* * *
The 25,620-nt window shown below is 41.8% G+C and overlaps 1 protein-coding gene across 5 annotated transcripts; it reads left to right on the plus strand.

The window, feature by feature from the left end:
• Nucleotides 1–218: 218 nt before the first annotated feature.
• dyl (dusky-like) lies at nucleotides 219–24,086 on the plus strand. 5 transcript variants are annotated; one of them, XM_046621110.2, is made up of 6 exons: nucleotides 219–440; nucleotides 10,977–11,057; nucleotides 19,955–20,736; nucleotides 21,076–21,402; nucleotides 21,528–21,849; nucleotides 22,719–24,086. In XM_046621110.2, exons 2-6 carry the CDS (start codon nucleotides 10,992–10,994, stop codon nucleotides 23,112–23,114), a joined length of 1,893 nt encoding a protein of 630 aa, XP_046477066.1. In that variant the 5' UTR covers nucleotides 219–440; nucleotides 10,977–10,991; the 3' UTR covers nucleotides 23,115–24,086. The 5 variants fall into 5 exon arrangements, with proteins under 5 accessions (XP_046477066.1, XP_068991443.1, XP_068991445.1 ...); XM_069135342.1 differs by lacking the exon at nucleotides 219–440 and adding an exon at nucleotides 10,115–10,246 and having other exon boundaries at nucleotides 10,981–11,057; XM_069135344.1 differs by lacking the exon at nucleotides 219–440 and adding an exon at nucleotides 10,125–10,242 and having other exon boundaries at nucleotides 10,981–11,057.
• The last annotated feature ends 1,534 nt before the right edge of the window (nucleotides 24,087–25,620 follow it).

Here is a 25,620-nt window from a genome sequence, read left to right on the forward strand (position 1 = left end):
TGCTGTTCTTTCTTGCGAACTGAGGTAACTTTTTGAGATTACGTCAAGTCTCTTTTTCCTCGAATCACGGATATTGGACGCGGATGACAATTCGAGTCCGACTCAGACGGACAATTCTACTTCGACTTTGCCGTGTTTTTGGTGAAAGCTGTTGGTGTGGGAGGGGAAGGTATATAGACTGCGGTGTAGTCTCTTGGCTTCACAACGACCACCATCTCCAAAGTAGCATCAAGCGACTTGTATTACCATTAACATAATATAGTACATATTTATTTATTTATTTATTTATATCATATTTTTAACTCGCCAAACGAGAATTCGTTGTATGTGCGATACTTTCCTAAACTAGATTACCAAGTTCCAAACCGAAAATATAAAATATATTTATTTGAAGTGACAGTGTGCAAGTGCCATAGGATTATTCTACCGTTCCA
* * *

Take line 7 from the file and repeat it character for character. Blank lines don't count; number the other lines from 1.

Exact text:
TGCTGTTCTTTCTTGCGAACTGAGGTAACTTTTTGAGATTACGTCAAGTCTCTTTTTCCTCGAATCACGGATATTGGACGCGGATGACAATTCGAGTCCGACTCAGACGGACAATTCTACTTCGACTTTGCCGTGTTTTTGGTGAAAGCTGTTGGTGTGGGAGGGGAAGGTATATAGACTGCGGTGTAGTCTCTTGGCTTCACAACGACCACCATCTCCAAAGTAGCATCAAGCGACTTGTATTACCATTAACATAATATAGTACATATTTATTTATTTATTTATTTATATCATATTTTTAACTCGCCAAACGAGAATTCGTTGTATGTGCGATACTTTCCTAAACTAGATTACCAAGTTCCAAACCGAAAATATAAAATATATTTATTTGAAGTGACAGTGTGCAAGTGCCATAGGATTATTCTACCGTTCCA